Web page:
You’ve made a good list. I would add use a medium size suitcase, so you’re not lugging around a big, heavy one. I use big plastic ziplock bags to separate clothing, eg. Shirts in one, underwear in another, etc. It keeps everything organised and easy to find. I also put a coloured ribbon on the handle, so the suitcase is easy to pick on a luggage carousel.
    The trip you have planned sounds amazing – have a wonderful time!

    • Thank you, Linda. Grief never goes away. It evolves. I’m thankful for my outlet of writing.

      I appreciate your travel tips. After I watched another Rick Steve’s video, I ordered a carry-on size pack. Steve’s recommended NOT to check bags. If a flight is cancelled, I would not have to chase down my bag. I can be more flexible. I’ll pack light & I can carry my new bag on my back with hands free. Europe transportation transfers can involve walking or hauling bags over cobblestone to get to & from my hotel.

      I’ll have to be efficient on what to pack & keep comfort & simplicity in mind. I can do that & I’ll learn what works with layered clothing & travel-sized toiletries.

      The clothing bags you mentioned, I found online. The bags compress the clothes for more space & keeps wrinkles out.

      Thanks for your tips, Linda.

      • Jordan, that is true about luggage getting lost, so what I do is take a backpack as carry-on and include a change of clothes and a toiletry bag in it 🙂

  2. You’ve done your research! A small suggestion: I like to have at least 100 € (euros) in my pocket on departure. One can be a little fuzzy in the head after an all-night flight, and it’s comforting to know you have some ready cash for whatever pops up on arrival. Good travels!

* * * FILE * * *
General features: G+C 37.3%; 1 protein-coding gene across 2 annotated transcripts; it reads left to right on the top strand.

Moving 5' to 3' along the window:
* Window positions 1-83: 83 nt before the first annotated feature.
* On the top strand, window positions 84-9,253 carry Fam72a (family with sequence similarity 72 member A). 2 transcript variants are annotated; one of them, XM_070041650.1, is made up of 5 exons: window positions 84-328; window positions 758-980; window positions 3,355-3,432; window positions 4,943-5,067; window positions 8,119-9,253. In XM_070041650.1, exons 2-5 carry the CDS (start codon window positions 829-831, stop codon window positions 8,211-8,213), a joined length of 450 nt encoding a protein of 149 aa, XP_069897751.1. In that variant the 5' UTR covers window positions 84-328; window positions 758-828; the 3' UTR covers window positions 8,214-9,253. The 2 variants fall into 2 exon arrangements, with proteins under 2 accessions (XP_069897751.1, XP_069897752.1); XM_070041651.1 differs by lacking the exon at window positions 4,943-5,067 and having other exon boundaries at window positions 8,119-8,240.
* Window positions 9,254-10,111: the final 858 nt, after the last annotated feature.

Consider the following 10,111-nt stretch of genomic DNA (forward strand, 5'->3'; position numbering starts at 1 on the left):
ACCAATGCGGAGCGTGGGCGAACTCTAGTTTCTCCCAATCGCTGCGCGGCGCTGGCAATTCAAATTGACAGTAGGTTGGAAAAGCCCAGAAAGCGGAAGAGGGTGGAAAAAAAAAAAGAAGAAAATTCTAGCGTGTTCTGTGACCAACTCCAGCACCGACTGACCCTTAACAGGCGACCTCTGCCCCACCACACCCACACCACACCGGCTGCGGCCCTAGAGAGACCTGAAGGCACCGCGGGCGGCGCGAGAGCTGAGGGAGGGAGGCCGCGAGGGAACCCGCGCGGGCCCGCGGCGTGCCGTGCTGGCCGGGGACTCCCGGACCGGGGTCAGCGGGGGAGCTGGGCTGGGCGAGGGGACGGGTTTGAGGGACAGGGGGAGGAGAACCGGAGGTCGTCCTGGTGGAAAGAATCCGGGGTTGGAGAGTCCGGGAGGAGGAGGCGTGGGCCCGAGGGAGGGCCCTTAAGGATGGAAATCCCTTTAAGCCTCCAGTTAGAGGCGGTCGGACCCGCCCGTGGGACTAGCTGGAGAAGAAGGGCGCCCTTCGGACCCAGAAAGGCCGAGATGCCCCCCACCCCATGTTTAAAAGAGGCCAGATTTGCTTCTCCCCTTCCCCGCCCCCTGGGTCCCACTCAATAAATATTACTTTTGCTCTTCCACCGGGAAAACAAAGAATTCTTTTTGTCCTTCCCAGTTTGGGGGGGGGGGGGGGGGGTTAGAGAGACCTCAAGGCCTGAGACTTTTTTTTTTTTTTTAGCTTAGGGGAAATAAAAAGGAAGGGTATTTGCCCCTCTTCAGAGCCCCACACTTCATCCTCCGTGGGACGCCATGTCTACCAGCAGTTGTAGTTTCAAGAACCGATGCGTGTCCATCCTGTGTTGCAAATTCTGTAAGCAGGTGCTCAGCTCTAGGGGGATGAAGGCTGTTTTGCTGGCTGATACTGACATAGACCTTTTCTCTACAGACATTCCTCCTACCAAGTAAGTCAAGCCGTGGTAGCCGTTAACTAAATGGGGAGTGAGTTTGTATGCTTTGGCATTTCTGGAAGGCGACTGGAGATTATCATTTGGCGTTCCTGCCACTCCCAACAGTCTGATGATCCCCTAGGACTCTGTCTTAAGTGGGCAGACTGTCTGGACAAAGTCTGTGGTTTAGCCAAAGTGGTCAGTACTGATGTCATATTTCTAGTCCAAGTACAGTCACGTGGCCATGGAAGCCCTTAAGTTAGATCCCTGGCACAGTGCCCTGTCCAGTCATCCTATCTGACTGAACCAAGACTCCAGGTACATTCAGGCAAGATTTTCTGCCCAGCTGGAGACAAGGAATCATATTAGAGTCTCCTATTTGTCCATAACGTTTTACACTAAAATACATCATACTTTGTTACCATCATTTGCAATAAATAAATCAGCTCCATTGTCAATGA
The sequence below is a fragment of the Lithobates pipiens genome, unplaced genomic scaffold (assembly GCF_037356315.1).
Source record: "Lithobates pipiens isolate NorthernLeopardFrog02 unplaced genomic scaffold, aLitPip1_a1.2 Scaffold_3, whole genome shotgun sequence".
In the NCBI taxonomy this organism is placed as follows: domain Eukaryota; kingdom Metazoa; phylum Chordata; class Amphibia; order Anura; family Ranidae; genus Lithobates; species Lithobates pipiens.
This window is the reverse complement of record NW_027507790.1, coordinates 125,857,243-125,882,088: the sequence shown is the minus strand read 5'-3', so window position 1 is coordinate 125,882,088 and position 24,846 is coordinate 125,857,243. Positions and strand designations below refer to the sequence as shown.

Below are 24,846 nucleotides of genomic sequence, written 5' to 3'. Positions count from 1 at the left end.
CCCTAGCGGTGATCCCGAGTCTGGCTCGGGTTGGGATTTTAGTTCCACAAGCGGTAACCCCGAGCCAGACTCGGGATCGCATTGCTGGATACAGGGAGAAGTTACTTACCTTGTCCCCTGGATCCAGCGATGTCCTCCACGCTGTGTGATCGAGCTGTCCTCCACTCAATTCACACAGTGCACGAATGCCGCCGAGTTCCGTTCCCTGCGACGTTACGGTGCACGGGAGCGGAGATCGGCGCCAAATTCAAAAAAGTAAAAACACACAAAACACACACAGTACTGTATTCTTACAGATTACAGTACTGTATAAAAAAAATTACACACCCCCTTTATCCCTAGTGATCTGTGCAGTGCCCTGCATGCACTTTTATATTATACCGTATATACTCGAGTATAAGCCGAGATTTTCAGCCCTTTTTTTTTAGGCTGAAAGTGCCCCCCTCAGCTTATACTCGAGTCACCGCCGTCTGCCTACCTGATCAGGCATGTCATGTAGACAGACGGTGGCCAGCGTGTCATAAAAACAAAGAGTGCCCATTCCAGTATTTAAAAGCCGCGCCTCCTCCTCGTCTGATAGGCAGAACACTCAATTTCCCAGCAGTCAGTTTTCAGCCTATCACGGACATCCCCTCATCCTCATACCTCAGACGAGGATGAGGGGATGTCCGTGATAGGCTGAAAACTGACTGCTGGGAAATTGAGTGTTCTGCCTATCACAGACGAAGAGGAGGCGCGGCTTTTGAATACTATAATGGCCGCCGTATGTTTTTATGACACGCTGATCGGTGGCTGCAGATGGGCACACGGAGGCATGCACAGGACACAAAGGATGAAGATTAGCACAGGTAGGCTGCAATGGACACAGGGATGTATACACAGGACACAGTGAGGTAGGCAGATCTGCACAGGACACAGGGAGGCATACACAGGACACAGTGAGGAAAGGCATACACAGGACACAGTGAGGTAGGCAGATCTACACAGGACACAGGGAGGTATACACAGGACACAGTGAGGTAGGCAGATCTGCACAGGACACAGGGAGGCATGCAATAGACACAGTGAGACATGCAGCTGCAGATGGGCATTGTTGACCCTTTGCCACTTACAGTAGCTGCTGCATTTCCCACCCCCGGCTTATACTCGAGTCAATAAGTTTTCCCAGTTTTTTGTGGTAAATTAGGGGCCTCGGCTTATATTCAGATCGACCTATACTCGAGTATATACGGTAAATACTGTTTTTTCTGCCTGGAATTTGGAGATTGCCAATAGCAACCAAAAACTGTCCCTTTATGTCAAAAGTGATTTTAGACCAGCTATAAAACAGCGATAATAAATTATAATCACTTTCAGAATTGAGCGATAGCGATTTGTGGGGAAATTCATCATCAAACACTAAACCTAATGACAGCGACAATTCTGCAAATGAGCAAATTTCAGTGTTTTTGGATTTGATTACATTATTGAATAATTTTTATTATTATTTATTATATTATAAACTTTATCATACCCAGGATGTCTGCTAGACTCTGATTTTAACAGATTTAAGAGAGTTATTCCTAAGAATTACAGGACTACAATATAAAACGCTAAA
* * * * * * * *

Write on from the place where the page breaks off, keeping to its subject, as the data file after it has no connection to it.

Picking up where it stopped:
• Good tip, Harald. Thank you. My bank has an online app that allows me to order currency in advance. They send it to my house via a courier service requiring a signature.

  3. I’ve never traveled outside the country, so I can’t add to your list. Sounds like a wonderful trip. Italy is on my bucket list. You’re so brave traveling solo. I have no doubt you’ll end the trip with 28 dear friends. The group will see your loving, funny, kind, and all around awesomeness and immediately be drawn to you. <3 Can't wait to see the pics! I'll be living vicariously through you.

    Big hugs to you, my dear friend. xoxo I'm so excited for you!

    • Thanks, Sue. I’ve not been to this part of Italy but I love the country & its people. I can’t wait.

      My tour company sent info on my fellow travelers, things everyone agreed to share. 2 are in my city & Ive6 reached out to them. I won’t be the only solo traveler.

      I’ll have plenty of pics. xxoo

  4. Jordan,
    None of my friends wanted to travel to Australia and New Zealand so I went by myself last year. I designed the itinerary and worked with a travel agent on hotels and excursions. It was wonderful. A very safe place to travel alone as a female. Don’t hesitate to dine out by yourself! I was in So. Italy two years ago and sadly stamping of passports has mostly gone away for electronic verifications of your passport. I have Global Entry so with your TSA-precheck comes up for renewal in 5 years get it then.